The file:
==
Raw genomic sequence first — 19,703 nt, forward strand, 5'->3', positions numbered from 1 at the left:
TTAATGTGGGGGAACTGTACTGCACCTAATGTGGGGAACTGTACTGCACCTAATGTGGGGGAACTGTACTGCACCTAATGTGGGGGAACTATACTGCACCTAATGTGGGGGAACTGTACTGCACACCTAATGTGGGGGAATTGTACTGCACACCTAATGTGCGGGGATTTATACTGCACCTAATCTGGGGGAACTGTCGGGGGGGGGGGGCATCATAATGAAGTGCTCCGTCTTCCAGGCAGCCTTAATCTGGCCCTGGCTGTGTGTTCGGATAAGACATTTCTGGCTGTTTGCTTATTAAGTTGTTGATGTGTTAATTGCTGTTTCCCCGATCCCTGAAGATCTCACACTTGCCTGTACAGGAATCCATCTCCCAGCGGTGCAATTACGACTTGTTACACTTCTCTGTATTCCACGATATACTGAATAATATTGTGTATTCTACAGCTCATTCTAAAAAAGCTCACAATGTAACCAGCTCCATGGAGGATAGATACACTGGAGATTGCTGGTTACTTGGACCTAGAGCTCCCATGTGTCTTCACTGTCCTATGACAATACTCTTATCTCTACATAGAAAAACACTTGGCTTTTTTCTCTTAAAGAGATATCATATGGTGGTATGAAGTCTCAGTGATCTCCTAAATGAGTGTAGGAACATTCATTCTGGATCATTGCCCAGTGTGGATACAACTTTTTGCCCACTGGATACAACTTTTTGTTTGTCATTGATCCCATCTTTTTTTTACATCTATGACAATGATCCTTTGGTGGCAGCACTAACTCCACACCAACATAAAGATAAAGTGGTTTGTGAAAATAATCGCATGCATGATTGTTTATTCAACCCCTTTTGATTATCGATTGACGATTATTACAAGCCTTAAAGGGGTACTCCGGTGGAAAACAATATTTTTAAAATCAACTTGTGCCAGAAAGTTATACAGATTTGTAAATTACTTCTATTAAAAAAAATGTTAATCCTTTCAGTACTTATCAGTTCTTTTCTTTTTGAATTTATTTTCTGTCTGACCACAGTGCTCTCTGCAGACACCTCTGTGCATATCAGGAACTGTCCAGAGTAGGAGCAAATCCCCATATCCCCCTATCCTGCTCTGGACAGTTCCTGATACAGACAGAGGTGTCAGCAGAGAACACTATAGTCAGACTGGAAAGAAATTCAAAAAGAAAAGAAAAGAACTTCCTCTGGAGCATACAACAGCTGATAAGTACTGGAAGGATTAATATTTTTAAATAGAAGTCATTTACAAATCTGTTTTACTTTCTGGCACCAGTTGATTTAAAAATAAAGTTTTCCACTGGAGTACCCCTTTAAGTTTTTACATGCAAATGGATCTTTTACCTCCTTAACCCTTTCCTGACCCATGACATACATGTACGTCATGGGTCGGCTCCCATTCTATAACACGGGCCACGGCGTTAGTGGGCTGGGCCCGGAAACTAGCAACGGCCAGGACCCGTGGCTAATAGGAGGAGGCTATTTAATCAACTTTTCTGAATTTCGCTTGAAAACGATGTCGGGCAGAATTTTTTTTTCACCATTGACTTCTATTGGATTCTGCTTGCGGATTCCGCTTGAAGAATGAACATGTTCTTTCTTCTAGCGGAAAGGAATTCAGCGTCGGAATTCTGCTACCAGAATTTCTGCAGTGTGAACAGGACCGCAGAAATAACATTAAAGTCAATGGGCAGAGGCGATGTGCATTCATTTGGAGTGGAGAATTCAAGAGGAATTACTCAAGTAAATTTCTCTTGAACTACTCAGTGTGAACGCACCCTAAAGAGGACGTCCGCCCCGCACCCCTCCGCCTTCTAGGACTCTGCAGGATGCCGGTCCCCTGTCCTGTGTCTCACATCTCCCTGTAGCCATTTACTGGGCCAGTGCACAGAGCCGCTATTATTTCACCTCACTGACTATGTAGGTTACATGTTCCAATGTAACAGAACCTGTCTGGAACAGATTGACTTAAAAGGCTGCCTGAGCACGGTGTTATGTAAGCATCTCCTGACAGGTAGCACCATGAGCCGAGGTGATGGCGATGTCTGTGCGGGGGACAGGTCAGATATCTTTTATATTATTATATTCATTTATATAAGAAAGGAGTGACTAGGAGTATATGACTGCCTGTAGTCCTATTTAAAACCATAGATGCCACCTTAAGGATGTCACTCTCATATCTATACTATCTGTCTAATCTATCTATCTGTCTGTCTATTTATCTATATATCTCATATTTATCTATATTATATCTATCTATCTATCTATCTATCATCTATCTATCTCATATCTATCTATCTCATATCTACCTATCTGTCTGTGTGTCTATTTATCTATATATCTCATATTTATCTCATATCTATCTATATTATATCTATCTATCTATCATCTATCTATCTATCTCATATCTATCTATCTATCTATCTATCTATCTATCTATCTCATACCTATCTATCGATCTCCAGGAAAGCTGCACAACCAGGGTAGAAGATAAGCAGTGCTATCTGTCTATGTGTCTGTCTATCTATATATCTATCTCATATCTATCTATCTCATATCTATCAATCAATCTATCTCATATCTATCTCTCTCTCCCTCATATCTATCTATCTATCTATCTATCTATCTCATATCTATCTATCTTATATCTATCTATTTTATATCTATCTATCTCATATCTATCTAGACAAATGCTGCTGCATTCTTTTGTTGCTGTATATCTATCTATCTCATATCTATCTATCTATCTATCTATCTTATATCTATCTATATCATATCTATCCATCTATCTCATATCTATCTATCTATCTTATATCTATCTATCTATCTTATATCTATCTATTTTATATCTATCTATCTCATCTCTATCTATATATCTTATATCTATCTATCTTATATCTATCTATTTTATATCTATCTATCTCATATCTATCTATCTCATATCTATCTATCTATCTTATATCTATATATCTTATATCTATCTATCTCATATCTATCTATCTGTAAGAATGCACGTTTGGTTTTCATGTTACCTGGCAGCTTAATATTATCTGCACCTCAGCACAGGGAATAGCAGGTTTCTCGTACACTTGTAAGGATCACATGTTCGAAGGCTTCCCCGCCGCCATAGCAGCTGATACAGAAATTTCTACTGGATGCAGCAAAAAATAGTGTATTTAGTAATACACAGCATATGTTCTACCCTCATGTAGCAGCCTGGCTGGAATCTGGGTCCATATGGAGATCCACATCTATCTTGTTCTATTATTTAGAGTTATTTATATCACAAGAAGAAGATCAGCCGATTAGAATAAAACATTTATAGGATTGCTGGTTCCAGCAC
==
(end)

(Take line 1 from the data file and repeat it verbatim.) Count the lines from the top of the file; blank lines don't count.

Raw genomic sequence first — 19,703 nt, forward strand, 5'->3', positions numbered from 1 at the left: